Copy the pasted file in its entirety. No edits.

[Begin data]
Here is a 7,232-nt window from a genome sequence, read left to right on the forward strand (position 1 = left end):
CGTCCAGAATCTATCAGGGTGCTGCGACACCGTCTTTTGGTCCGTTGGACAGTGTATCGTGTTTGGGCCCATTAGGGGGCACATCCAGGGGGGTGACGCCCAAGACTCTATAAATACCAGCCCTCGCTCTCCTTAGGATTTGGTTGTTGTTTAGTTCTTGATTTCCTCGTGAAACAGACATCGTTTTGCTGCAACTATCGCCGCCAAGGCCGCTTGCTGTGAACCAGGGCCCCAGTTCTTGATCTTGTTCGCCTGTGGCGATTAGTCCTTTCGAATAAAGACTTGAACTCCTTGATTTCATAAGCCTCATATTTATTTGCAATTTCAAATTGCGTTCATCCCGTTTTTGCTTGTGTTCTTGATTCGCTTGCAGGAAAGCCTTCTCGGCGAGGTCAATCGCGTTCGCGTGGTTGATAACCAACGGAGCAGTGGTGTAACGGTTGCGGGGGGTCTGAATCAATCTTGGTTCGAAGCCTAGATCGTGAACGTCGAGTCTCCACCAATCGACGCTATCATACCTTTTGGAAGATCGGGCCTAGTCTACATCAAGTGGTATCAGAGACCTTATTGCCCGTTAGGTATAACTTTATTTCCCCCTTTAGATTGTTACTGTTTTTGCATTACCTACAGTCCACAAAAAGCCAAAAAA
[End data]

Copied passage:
Here is a 7,232-nt window from a genome sequence, read left to right on the forward strand (position 1 = left end):
CGTCCAGAATCTATCAGGGTGCTGCGACACCGTCTTTTGGTCCGTTGGACAGTGTATCGTGTTTGGGCCCATTAGGGGGCACATCCAGGGGGGTGACGCCCAAGACTCTATAAATACCAGCCCTCGCTCTCCTTAGGATTTGGTTGTTGTTTAGTTCTTGATTTCCTCGTGAAACAGACATCGTTTTGCTGCAACTATCGCCGCCAAGGCCGCTTGCTGTGAACCAGGGCCCCAGTTCTTGATCTTGTTCGCCTGTGGCGATTAGTCCTTTCGAATAAAGACTTGAACTCCTTGATTTCATAAGCCTCATATTTATTTGCAATTTCAAATTGCGTTCATCCCGTTTTTGCTTGTGTTCTTGATTCGCTTGCAGGAAAGCCTTCTCGGCGAGGTCAATCGCGTTCGCGTGGTTGATAACCAACGGAGCAGTGGTGTAACGGTTGCGGGGGGTCTGAATCAATCTTGGTTCGAAGCCTAGATCGTGAACGTCGAGTCTCCACCAATCGACGCTATCATACCTTTTGGAAGATCGGGCCTAGTCTACATCAAGTGGTATCAGAGACCTTATTGCCCGTTAGGTATAACTTTATTTCCCCCTTTAGATTGTTACTGTTTTTGCATTACCTACAGTCCACAAAAAGCCAAAAAA